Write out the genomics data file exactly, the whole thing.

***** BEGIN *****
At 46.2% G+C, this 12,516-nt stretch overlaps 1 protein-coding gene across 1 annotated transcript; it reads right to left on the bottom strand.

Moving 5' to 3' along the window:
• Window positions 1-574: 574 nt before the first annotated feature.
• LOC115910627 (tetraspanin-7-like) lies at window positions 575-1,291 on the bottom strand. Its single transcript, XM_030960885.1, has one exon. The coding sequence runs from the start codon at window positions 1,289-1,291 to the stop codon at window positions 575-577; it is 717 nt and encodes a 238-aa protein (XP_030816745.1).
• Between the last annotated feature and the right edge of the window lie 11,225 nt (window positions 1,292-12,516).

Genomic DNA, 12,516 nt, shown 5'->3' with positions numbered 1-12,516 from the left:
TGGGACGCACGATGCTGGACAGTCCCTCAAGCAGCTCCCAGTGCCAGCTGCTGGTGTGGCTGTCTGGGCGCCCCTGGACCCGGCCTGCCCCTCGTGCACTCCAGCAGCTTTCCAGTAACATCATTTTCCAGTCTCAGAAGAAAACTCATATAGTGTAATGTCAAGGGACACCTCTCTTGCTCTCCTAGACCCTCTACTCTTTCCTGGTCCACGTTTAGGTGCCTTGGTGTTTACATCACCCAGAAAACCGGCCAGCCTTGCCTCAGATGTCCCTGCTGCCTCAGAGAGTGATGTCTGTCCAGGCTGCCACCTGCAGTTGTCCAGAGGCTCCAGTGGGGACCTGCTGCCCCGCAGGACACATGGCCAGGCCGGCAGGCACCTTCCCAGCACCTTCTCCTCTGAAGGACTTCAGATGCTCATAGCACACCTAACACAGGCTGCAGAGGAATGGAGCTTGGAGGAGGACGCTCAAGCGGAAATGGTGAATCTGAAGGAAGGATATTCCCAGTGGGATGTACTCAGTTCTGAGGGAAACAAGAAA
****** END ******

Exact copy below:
At 46.2% G+C, this 12,516-nt stretch overlaps 1 protein-coding gene across 1 annotated transcript; it reads right to left on the bottom strand.

Moving 5' to 3' along the window:
• Window positions 1-574: 574 nt before the first annotated feature.
• LOC115910627 (tetraspanin-7-like) lies at window positions 575-1,291 on the bottom strand. Its single transcript, XM_030960885.1, has one exon. The coding sequence runs from the start codon at window positions 1,289-1,291 to the stop codon at window positions 575-577; it is 717 nt and encodes a 238-aa protein (XP_030816745.1).
• Between the last annotated feature and the right edge of the window lie 11,225 nt (window positions 1,292-12,516).

Genomic DNA, 12,516 nt, shown 5'->3' with positions numbered 1-12,516 from the left:
TGGGACGCACGATGCTGGACAGTCCCTCAAGCAGCTCCCAGTGCCAGCTGCTGGTGTGGCTGTCTGGGCGCCCCTGGACCCGGCCTGCCCCTCGTGCACTCCAGCAGCTTTCCAGTAACATCATTTTCCAGTCTCAGAAGAAAACTCATATAGTGTAATGTCAAGGGACACCTCTCTTGCTCTCCTAGACCCTCTACTCTTTCCTGGTCCACGTTTAGGTGCCTTGGTGTTTACATCACCCAGAAAACCGGCCAGCCTTGCCTCAGATGTCCCTGCTGCCTCAGAGAGTGATGTCTGTCCAGGCTGCCACCTGCAGTTGTCCAGAGGCTCCAGTGGGGACCTGCTGCCCCGCAGGACACATGGCCAGGCCGGCAGGCACCTTCCCAGCACCTTCTCCTCTGAAGGACTTCAGATGCTCATAGCACACCTAACACAGGCTGCAGAGGAATGGAGCTTGGAGGAGGACGCTCAAGCGGAAATGGTGAATCTGAAGGAAGGATATTCCCAGTGGGATGTACTCAGTTCTGAGGGAAACAAGAAA